China places maximum fine on popular social media platforms amid pre-Congress crackdown

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Chinese cyberspace regulators announced on Monday that they have placed the maximum fine allowable on operators of three of the country’s top social media platforms for failing to censor banned content (in Chinese).

All three BAT companies have been affected by the crackdown since the platforms concerned are either owned in whole or part by these companies. Through notices handed by different regional offices, the Cyberspace Administration of China—the cyberspace watchdog—handed maximum fines to the operators of Baidu Tieba, Sina Weibo, partly owned by Alibaba, and Tencent’s WeChat, citing the “failure to fulfill their duties in dealing with pornographic and violent contents” as the reasons.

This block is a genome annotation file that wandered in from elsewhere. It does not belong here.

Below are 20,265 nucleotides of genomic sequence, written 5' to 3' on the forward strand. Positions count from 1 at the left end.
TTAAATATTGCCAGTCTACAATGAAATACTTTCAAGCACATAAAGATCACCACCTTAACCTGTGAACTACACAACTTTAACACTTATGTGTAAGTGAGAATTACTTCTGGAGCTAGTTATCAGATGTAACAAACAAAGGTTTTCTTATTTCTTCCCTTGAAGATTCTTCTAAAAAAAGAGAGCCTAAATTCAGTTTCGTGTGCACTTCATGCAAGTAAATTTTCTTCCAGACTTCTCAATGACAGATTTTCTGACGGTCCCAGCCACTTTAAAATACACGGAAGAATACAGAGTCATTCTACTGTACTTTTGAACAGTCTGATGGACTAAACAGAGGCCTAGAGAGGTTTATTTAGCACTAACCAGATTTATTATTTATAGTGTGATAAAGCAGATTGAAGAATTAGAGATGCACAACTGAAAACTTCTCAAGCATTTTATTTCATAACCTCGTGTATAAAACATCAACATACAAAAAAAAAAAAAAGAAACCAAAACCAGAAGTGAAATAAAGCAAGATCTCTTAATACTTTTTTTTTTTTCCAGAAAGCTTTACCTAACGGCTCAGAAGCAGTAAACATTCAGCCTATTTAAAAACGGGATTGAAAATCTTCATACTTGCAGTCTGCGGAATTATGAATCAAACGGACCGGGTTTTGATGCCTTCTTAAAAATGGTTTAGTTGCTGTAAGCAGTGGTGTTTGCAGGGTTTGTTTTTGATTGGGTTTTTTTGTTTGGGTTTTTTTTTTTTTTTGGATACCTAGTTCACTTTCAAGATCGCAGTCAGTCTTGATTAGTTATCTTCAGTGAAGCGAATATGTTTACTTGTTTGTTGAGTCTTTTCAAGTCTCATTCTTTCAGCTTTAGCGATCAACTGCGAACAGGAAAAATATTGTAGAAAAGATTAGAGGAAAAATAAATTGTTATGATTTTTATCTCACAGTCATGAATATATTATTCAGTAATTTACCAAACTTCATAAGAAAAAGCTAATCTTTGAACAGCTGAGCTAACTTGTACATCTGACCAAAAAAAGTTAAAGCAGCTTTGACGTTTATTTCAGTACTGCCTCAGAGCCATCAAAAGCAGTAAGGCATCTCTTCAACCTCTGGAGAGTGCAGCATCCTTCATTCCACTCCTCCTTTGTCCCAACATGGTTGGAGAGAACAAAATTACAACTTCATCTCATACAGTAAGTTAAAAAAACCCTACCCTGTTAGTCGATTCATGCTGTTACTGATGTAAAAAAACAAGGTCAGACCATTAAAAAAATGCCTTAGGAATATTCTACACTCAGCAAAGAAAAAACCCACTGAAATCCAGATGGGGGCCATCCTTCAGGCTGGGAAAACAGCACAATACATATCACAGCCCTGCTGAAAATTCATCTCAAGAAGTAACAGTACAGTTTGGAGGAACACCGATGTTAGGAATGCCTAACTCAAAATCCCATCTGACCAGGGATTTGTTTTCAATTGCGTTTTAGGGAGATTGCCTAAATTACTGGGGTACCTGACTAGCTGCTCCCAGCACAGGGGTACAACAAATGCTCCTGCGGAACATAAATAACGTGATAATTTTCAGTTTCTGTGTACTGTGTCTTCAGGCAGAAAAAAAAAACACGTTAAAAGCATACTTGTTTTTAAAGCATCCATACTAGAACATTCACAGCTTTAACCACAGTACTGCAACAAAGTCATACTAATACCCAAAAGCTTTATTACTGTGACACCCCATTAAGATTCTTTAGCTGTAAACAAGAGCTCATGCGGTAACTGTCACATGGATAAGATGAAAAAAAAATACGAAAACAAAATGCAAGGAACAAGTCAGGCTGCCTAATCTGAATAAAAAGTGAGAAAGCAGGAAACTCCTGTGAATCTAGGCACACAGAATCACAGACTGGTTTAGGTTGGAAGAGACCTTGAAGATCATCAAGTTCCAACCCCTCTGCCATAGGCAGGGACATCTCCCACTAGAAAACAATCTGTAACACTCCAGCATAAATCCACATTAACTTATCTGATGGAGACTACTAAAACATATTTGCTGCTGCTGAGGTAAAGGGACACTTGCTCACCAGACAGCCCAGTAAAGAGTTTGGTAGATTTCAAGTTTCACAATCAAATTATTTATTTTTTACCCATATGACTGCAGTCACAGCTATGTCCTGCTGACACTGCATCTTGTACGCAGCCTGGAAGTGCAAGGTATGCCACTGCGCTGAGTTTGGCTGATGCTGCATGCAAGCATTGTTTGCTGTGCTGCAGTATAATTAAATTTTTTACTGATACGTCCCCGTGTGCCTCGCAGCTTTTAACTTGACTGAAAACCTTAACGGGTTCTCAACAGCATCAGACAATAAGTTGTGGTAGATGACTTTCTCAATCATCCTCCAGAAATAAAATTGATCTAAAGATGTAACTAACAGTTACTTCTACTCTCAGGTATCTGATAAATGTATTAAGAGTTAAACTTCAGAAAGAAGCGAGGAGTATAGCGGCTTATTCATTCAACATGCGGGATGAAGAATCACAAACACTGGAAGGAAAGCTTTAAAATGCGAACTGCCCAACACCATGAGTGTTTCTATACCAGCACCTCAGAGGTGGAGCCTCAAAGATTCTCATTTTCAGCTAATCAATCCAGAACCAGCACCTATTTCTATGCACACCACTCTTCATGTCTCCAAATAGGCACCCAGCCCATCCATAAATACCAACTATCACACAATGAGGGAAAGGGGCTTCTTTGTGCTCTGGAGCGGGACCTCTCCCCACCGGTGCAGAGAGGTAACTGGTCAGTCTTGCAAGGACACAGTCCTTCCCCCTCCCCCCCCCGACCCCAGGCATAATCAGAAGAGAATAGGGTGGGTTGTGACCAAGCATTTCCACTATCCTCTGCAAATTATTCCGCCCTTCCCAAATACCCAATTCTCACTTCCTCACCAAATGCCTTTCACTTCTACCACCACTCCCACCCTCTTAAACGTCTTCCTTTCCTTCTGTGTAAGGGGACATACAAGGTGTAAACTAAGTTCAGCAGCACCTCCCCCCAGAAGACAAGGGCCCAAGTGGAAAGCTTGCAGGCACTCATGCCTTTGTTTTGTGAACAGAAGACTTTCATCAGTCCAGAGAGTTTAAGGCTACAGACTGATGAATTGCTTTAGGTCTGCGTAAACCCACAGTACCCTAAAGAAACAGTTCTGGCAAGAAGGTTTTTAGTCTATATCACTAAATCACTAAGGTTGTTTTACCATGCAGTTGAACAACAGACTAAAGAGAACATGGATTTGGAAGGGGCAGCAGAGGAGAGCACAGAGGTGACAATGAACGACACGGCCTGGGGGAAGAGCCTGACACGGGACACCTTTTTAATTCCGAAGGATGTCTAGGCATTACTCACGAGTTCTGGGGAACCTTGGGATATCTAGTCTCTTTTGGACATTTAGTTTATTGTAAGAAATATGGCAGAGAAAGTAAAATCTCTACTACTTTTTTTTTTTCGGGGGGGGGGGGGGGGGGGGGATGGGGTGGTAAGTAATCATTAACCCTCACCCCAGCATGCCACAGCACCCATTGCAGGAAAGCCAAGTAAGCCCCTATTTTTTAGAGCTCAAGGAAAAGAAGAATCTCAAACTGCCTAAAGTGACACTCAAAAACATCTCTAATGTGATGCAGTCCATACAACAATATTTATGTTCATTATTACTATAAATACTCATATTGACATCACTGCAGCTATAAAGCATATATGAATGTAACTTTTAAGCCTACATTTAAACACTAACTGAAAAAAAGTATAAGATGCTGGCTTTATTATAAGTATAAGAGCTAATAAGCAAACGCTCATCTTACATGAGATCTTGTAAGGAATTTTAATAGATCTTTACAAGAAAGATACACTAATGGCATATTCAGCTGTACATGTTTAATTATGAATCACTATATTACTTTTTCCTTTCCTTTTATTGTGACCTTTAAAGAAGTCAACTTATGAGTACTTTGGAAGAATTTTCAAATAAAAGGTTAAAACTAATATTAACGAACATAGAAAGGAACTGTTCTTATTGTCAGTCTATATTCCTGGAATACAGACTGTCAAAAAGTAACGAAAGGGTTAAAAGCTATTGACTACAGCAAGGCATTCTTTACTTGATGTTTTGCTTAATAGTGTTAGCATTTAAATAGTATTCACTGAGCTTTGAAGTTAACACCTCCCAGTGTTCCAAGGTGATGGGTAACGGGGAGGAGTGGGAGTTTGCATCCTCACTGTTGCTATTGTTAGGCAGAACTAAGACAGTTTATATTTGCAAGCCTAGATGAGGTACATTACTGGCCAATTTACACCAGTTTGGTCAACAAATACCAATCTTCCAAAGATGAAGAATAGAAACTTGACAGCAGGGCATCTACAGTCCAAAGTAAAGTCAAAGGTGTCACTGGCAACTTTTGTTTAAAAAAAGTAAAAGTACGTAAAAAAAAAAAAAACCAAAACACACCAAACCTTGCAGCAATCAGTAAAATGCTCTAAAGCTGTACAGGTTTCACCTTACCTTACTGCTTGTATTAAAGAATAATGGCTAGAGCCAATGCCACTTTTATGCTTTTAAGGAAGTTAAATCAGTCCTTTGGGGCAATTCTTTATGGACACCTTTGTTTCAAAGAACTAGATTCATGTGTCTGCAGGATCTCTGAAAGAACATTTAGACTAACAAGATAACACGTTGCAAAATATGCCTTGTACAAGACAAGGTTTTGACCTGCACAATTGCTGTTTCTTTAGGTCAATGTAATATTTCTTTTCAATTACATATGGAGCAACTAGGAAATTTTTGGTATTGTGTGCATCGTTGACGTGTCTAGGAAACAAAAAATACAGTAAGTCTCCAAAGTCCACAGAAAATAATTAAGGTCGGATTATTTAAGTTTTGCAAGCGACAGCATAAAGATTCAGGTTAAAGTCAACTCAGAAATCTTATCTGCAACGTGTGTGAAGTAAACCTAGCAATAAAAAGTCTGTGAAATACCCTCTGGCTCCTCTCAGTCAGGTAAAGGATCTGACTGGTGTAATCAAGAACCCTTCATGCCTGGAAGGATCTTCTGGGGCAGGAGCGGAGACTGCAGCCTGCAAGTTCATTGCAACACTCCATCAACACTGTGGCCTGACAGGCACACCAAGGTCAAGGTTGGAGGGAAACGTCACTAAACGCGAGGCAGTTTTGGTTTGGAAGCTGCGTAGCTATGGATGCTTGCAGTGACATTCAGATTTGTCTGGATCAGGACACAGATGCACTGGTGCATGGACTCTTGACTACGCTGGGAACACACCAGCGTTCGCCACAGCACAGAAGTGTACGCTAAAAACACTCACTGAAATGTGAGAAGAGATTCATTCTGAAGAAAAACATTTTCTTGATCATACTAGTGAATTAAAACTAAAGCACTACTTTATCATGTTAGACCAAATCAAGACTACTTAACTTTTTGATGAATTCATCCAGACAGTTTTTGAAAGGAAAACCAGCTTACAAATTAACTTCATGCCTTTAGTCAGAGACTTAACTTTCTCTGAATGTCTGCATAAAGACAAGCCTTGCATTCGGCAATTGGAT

The fine could be up to RMB 500k ($76k) according to the latest cybersecurity guidelines, although the regulator did not specify the amount for each company.

While the Communist Party Congress is coming up in October, the country has tightened controls over cyberspace: its web crackdown in the past couple of months has been wide-ranging. As early as July this year, China has strengthened curbs on VPN. The pressure continued to accumulate over the summer and peaked when Apple removed VPN apps from China App Store.